Phyllospadix | MARINe

Phyllospadix (Surfgrass)

Phyllospadix scouleri, Phyllospadix torreyi (W.J. Hooker 1838)

Kingdom Plantae, phylum Tracheophyta, class Monocots, order Alismatales, family Cymodoceaceae

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Surfgrass is an angiosperm with true leaves, stems, and rootstocks; not an alga.

P. scouleri leaf blades are characteristically flat and wide (2-4 mm) reaching no longer than 3 feet in length. Leaves arise from a congested rhizotomous base and flowers are found near the base on short stalks (1-6 cm).

P. torreyi leaves are characteristically less than 2 mm wide and are generally more firm, cylindrical, and wiry than P. scouleri. Leaf blades can reach up to 10ft long. The leaves arise from a congested rhizotomous base with flowers on elongate stalks (>10 cm long). (Adams 2006).

Habitat and Geographic Range

P. scouleri can be found at or below zero tide level or in mid-low tide pools from Sitka, Alaska, to Baja California (O’Clair and Lindstrom 2000). Mostly found on rocks without sand inundation. (Kozloff  1996).

P. torreyi can be found at or below zero tide level or in mid-low tide pools from Vancouver Island California to Baja California (Phillips and Ernani 1988). P. torreyi is more likely to be found in sand-scoured areas than is P. scouleri (Kozloff 1996).     



Similar species

Zostera marina has broader leaves and occurs in more wave-protected locations. Phyllospadix serrulatus has serrated margins that can be felt by stroking the leaf margin and occurs from Cape Arago, Oregon north to Alaska

Natural History

Surf grasses grow as perennials and adult plants are reproductively dioecious with male and female flowers on different adult plants. Surf grasses can pollinate both underwater and at the surface in sea water. Surfgrass ranks amongst the most productive of the marine primary producers (Duarte and Chiscano 1999), with these habitats providing shelter for many invertebrates and supporting many species of algae (Stewart and Myers 1980). The red algae Smithora naiadum and Melobesia mediocris are exclusively epiphytic on sea grasses (Abbott and Hollenberg 1976). Surfgrass also provides nursery habitat for fishes and invertebrates, some of which are commercially important, such as the California spiny lobster (Engle 1979).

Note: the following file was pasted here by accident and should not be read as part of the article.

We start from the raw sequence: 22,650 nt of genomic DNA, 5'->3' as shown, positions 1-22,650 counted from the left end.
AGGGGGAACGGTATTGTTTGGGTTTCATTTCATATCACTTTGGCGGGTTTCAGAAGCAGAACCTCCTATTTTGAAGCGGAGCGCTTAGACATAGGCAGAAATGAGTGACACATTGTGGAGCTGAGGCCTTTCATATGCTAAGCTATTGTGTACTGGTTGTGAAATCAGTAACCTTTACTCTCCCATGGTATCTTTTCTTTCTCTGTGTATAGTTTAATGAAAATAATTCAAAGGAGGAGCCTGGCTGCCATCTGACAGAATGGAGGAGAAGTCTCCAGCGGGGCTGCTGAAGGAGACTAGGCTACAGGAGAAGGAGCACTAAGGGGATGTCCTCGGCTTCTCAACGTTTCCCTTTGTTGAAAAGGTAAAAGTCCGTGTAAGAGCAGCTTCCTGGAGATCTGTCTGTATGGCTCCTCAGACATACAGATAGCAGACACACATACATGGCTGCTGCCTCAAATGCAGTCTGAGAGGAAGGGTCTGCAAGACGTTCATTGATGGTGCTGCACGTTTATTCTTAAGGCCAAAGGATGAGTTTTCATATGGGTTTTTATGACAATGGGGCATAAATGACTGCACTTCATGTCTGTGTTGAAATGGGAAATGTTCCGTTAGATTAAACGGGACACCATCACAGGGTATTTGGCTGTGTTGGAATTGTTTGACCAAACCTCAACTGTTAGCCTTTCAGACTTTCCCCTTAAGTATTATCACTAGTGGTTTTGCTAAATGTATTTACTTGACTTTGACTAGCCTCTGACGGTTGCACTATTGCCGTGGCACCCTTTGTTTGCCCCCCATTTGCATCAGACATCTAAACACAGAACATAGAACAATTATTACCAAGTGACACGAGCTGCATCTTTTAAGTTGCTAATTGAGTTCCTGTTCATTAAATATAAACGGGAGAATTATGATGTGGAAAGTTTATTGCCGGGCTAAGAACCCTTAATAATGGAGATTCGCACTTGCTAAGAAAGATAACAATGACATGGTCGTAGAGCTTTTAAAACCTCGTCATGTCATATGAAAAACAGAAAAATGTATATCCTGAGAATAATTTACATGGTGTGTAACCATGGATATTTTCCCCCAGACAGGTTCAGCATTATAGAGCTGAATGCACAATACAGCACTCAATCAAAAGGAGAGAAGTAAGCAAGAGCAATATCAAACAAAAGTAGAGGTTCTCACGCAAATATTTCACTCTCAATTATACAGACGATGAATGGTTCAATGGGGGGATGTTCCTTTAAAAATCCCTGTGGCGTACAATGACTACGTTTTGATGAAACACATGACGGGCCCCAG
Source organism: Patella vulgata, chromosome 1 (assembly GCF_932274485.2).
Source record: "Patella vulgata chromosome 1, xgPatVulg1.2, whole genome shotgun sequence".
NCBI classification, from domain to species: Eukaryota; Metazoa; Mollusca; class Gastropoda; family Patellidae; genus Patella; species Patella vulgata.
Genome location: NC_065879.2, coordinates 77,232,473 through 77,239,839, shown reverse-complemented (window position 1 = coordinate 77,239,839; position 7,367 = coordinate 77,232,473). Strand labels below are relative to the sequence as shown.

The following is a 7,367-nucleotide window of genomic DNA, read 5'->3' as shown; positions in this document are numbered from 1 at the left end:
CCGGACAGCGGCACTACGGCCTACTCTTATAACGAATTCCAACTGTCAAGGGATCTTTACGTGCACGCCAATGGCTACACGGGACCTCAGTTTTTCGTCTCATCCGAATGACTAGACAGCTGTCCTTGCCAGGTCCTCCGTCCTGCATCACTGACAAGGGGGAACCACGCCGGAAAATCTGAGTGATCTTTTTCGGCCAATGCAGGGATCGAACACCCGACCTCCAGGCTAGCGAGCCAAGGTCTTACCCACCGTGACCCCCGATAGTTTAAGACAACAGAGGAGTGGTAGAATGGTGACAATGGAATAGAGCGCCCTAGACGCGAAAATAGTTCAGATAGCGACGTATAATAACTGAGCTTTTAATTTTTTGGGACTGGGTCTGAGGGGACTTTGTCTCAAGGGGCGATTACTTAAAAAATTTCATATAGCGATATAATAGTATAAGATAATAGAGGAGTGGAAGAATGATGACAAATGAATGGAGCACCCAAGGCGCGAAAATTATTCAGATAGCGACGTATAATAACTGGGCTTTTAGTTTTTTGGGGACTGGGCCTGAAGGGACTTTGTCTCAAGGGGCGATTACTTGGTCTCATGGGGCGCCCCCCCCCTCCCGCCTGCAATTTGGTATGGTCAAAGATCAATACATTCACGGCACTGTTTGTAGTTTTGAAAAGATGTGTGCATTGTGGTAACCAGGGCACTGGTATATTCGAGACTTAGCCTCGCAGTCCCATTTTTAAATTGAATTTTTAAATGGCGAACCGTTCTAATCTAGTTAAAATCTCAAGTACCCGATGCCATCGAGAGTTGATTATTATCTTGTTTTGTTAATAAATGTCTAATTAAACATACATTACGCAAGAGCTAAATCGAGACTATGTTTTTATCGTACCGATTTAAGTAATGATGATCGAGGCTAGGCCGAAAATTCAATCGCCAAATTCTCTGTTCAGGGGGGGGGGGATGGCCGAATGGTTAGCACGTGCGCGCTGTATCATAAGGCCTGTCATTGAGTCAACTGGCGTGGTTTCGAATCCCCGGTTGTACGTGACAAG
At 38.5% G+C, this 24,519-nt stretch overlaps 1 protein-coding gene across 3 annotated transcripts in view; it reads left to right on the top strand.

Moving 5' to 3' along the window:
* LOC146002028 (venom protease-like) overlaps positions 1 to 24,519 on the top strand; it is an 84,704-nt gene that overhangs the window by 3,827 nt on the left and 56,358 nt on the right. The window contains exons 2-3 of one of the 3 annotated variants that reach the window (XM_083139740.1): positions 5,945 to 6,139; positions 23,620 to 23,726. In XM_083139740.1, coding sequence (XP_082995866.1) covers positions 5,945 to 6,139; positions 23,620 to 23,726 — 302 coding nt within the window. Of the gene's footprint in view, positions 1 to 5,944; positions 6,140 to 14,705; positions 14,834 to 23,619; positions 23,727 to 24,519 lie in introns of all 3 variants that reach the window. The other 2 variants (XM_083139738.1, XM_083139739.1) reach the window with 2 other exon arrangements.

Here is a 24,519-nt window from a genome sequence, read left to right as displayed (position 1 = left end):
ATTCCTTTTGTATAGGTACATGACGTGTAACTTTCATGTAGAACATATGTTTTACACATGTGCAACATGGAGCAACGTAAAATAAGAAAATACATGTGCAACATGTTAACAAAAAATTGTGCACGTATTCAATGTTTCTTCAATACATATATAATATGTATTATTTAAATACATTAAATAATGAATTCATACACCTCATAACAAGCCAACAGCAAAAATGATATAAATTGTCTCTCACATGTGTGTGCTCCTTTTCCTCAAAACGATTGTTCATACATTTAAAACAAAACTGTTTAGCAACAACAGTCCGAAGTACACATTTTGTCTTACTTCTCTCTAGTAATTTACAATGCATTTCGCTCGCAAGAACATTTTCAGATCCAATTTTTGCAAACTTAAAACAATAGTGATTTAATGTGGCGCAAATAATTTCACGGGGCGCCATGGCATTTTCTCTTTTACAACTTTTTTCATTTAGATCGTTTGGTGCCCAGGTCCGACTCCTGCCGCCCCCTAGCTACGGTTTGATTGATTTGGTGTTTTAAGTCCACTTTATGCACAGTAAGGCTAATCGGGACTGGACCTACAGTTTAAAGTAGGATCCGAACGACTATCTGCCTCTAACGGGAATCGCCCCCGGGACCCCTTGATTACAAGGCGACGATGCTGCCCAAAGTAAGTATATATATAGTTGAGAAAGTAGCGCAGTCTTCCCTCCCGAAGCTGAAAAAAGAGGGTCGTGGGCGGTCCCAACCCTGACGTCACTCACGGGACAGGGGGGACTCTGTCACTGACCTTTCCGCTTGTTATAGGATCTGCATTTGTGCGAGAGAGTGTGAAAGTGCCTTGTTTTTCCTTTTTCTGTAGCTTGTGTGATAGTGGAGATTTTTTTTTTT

Surfgrass beds increase water clarity by filtering water and trapping sediments and can stabilize the sediment, preventing erosion. Seagrass metabolism changes the concentration of carbon and oxygen in water by sequestering carbon dioxide and respiring oxygen. Surfgrass forests can modify the severity of water currents, making near shore habitats relatively protected from big surf. The structure of surfgrass canopies modifies water current velocity and waves, enhancing sedimentation of suspended particles and preventing sediment resuspension (Garcia and Duarte 2001).

Phyllospadix is susceptible to desiccation and heat stress during low midday tides (Raimondi et al. 1999). It is also sensitive to sewage (Littler and Murray 1975) and oiling (Foster et al. 1988). If the rhizome systems remain viable, recovery following disturbance can be fairly rapid; however, if the entire bed is lost recovery is slow because recruitment is sporadic and restoration projects have thus far been unsuccessful (Turner 1983, 1985). Other threats to surfgrasses include coastal development, thermal pollution (power plants), invasion of non-natives (e.g. Caulerpa taxifolia), and dislodgement caused by anchors. The sensitivity of seagrass habitats to declines in ecosystem health coupled with their fundamental role in sheltering countless other species (many of which have commercial value) has led to their protection at the United States federal level under Section 404 of the Clean Water Act as well as in Section 10 of the Rivers and Harbors Act. The Environmental Protection Agency holds the responsibility of enforcing these pieces of legislation which aim to protect these habitats from unpermitted dredging and filling activities (Green 2003).

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